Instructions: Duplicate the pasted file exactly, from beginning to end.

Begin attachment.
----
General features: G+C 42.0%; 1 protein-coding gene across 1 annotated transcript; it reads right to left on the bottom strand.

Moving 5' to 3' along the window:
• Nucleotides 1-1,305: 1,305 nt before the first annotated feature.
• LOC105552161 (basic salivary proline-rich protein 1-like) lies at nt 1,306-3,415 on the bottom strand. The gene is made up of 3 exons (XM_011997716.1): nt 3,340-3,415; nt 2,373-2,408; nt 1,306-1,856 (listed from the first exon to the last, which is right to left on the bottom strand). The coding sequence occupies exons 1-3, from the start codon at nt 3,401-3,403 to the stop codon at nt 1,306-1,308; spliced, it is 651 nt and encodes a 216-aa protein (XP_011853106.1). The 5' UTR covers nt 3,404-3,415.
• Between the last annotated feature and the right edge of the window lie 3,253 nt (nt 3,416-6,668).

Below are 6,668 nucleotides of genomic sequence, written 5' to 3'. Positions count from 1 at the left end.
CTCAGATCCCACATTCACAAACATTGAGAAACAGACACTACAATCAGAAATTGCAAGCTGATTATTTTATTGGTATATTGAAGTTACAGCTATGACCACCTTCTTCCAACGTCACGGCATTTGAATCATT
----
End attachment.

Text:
General features: G+C 42.0%; 1 protein-coding gene across 1 annotated transcript; it reads right to left on the bottom strand.

Moving 5' to 3' along the window:
• Nucleotides 1-1,305: 1,305 nt before the first annotated feature.
• LOC105552161 (basic salivary proline-rich protein 1-like) lies at nt 1,306-3,415 on the bottom strand. The gene is made up of 3 exons (XM_011997716.1): nt 3,340-3,415; nt 2,373-2,408; nt 1,306-1,856 (listed from the first exon to the last, which is right to left on the bottom strand). The coding sequence occupies exons 1-3, from the start codon at nt 3,401-3,403 to the stop codon at nt 1,306-1,308; spliced, it is 651 nt and encodes a 216-aa protein (XP_011853106.1). The 5' UTR covers nt 3,404-3,415.
• Between the last annotated feature and the right edge of the window lie 3,253 nt (nt 3,416-6,668).

Below are 6,668 nucleotides of genomic sequence, written 5' to 3'. Positions count from 1 at the left end.
CTCAGATCCCACATTCACAAACATTGAGAAACAGACACTACAATCAGAAATTGCAAGCTGATTATTTTATTGGTATATTGAAGTTACAGCTATGACCACCTTCTTCCAACGTCACGGCATTTGAATCATT